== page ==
Posted on 13 March 2015
President Xi Jinping gives wild tiger conservation a boost
Every year, attention turns to the National People's Congress and Chinese People's Political Consultative Conference. It’s at this annual event that China’s leadership charts the future direction for the world’s second largest economy and its 1.3 billion citizens.
WWF is excited to recognize that tiger conservation in China received top political mention at this year’s meeting. The People's Daily
, an official newspaper of the government of China, formally recorded the exchange about tiger conversation between President Xi Jinping and a provincial representative.
After hearing news that Jilin Province's tiger population has grown to 27, People's Daily
reported that President Xi commended the progress and emphasized the ongoing need for practical conservation work to be done in the field.
“We congratulate President Xi Jinping for putting wild tiger conservation on China’s highest political agenda,” said Marco Lambertini, Director General of WWF International. “This gives us tremendous optimism not just for the Amur tiger but for wild tigers and our dwindling biodiversity globally.”
“This shows that China is paying attention to economic development and at the same time to environmental and ecosystem sustainability,” said Sze Ping Lo, CEO of WWF China.
Alongside its goal to build an ‘ecological civilization’, the Chinese government has strongly supported tiger conservation. In 2010, then Chinese Premier Wen Jiabao joined leaders from other tiger range countries in a pledge to double global tiger numbers by the year 2022 through an initiative known as ‘Tx2’.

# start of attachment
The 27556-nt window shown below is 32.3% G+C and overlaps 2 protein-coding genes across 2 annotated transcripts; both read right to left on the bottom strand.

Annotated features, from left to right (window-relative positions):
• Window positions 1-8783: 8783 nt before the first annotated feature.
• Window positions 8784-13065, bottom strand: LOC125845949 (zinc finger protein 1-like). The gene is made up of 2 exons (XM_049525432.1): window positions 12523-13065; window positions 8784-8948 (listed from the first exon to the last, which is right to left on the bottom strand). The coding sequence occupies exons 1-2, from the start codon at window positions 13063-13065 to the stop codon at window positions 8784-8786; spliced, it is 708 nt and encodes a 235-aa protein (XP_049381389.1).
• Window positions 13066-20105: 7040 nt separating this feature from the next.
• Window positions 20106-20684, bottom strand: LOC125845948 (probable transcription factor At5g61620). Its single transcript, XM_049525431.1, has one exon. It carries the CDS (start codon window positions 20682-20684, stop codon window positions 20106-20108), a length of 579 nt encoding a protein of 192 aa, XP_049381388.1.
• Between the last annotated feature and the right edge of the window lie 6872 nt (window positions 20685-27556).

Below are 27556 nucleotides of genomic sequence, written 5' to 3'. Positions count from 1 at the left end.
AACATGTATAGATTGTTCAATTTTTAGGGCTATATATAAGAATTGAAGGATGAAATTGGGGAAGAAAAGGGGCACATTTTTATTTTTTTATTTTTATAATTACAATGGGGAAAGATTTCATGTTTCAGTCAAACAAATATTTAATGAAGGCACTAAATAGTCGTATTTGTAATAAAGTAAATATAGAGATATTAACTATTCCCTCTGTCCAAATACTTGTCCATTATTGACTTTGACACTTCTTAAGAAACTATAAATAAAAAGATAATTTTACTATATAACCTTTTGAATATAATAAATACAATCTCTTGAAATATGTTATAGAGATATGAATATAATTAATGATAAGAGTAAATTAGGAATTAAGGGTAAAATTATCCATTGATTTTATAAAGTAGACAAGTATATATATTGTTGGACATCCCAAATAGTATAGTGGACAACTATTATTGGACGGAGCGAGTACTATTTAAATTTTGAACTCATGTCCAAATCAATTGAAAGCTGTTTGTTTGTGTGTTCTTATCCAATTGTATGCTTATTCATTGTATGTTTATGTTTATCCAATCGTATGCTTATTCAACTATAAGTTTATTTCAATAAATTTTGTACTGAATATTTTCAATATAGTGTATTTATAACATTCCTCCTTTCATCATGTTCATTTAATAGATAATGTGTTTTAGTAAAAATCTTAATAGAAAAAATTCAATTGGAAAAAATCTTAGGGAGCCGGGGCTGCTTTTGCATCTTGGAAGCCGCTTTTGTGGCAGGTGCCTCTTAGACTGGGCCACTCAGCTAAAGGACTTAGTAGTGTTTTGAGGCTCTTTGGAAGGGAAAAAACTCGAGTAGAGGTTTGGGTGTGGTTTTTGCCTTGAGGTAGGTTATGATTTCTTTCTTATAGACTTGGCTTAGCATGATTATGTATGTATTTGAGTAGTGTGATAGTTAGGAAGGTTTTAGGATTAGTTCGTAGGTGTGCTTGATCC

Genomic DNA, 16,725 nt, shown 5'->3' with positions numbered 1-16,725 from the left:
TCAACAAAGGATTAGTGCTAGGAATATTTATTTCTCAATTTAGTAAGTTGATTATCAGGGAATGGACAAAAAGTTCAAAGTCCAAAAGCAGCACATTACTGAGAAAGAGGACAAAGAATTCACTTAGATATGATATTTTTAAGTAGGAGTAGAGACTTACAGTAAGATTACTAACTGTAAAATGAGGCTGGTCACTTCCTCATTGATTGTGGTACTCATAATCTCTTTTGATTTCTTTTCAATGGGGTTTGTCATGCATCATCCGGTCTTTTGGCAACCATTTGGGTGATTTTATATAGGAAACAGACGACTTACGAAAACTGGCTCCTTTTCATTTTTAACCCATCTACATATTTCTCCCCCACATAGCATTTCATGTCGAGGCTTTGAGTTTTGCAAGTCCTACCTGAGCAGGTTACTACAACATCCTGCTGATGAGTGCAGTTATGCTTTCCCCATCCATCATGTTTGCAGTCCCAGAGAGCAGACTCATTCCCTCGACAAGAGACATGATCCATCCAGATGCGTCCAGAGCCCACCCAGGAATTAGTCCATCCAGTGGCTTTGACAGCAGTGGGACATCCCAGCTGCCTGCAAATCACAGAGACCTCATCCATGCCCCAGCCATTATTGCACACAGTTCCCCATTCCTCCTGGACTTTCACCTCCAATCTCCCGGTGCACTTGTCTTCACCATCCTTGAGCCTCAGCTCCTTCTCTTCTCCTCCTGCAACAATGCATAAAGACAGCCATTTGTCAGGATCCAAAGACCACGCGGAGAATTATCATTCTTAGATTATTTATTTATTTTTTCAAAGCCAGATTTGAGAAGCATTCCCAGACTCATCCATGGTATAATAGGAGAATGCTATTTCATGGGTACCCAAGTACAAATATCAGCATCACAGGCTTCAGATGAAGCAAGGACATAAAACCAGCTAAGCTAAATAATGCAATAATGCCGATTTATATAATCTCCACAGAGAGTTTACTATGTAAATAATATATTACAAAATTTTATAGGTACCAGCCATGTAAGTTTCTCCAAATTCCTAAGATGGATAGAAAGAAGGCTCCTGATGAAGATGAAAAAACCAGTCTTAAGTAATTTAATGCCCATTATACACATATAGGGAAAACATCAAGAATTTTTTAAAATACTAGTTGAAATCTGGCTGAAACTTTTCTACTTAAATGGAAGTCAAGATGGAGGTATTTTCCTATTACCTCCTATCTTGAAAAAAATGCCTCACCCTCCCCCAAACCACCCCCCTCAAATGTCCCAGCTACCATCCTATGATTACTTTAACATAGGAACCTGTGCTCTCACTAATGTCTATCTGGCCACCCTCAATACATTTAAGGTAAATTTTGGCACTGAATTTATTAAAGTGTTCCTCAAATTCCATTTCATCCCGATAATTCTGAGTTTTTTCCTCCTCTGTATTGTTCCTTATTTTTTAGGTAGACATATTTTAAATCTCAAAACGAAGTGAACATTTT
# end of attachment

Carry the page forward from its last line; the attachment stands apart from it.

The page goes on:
Amur tigers live in two provinces in China: Jilin and Heilongjiang. The last official national population figure of approximately 20 Amur tigers was issued by the government in 2010. Globally, there are estimated to be about 3,200 wild tigers left in existence, with the majority of Amur tigers living in Russia.
“This increase shows the great tiger conservation work that China has been carrying out,” said Shi Quanhua, Head of Asia Big Cats Programme, WWF China. “The next step is for the government to carry out a full census, so that we can work to ensure that Amur tigers have the space, food and protection they require to thrive.”
Discussion of tiger conservation at China’s top political meeting closely follows the release of WWF camera trap footage
demonstrating that wild Amur tigers are breeding in China.